Settled is the rule that the COMELEC Rules of Procedure are subject to liberal construction.  The COMELEC has the power to liberally interpret or even suspend its rules of procedure in the interest of justice, including obtaining a speedy disposition of all matters pending before it.  This liberality is for the purpose of promoting the effective and efficient implementation of its objectives - ensuring the holding of free, orderly, honest, peaceful, and credible elections, as well as achieving just, expeditious, and inexpensive determination and disposition of every action and proceeding brought before the COMELEC.  Unlike an ordinary civil action, an election contest is imbued with public interest.  It involves not only the adjudication of private and pecuniary interests of rival candidates, but also the paramount need of dispelling the uncertainty which beclouds the real choice of the electorate.  And the tribunal has the corresponding duty to ascertain, by all means within its command, whom the people truly chose as their rightful leader.[21]

Indeed, Omar had previously filed a Petition to Deny Due Course or Cancel Hayudini's CoC on October 15, 2012, docketed as SPA No. 13-106(DC)(F).  This was dismissed on January 31, 2013, or the same day the MCTC granted Hayudini's petition to be included in the list of voters.  However, on March 8, 2013, the RTC reversed the MCTC ruling and, consequently, ordered the deletion of Hayudini's name in Barangay Bintawlan's permanent list of voters.  Said deletion was already final and executory under the law.[22]  Hayudini, however, still appealed the case to the CA, which was subsequently denied.  Notably, thereafter, he went to the CA again, this time to file a petition for certiorari, docketed as CA-G.R. SP No. 05499.[23]  In a Resolution dated July 9, 2013, the CA also denied said petition primarily because of Hayudini's act of engaging in the pernicious practice of forum shopping by filing two modes of appeal before said court.[24]  Hence, by virtue of the finality of said RTC decision deleting his name from the voters' list, Hayudini, who had been previously qualified under the law[25] to run for an elective position, was then rendered ineligible.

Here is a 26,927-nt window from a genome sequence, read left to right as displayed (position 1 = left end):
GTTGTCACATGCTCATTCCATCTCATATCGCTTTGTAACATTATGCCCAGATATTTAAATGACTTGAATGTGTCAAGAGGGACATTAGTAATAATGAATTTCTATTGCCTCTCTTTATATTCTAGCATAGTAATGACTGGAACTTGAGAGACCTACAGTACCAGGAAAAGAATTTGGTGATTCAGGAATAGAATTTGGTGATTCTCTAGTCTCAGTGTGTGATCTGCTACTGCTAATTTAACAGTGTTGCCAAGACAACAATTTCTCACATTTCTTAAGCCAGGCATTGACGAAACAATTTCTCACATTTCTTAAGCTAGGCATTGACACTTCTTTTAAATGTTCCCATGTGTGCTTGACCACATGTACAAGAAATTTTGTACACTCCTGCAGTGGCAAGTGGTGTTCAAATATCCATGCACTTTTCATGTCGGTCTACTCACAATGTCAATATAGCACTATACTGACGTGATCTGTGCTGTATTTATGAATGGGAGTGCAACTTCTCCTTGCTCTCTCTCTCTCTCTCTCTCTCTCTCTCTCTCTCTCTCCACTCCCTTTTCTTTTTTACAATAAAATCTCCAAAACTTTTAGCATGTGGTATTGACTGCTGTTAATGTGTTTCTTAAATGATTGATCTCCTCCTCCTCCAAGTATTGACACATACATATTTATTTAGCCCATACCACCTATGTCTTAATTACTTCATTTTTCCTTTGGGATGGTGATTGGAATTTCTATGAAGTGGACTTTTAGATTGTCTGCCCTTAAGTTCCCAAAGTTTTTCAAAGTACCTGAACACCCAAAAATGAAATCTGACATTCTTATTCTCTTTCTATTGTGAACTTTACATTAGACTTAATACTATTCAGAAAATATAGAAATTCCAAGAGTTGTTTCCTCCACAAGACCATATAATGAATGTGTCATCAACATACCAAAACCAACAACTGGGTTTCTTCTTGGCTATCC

Given the finality of the RTC decision, the same should be considered a valid supervening event.  A supervening event refers to facts and events transpiring after the judgment or order had become executory.  These circumstances affect or change the substance of the judgment and render its execution inequitable.[26]  Here, the RTC's March 8, 2013 decision, ordering the deletion of Hayudini's name in the list of voters, which came after the dismissal of Omar's first petition, is indubitably a supervening event which would render the execution of the ruling in SPA No. 13-106(DC)(F) iniquitous and unjust.  As the COMELEC aptly ruled, the decision to exclude Hayudini was still non-existent when the COMELEC first promulgated the Resolution in SPA No. 13-106(DC)(F) on January 31, 2013, or when the issues involved therein were passed upon.[27]  The First Division even expressed that although the Election Registration Board (ERB) denied Hayudini's application for registration, it could not adopt the same because it was not yet final as Hayudini was still to file a Petition for Inclusion before the MCTC.[28]  Thus, it is not far-fetched to say that had this final RTC finding been existent before, the COMELEC First Division could have taken judicial notice of it and issued a substantially different ruling in SPA No. 13-106(DC)(F).[29]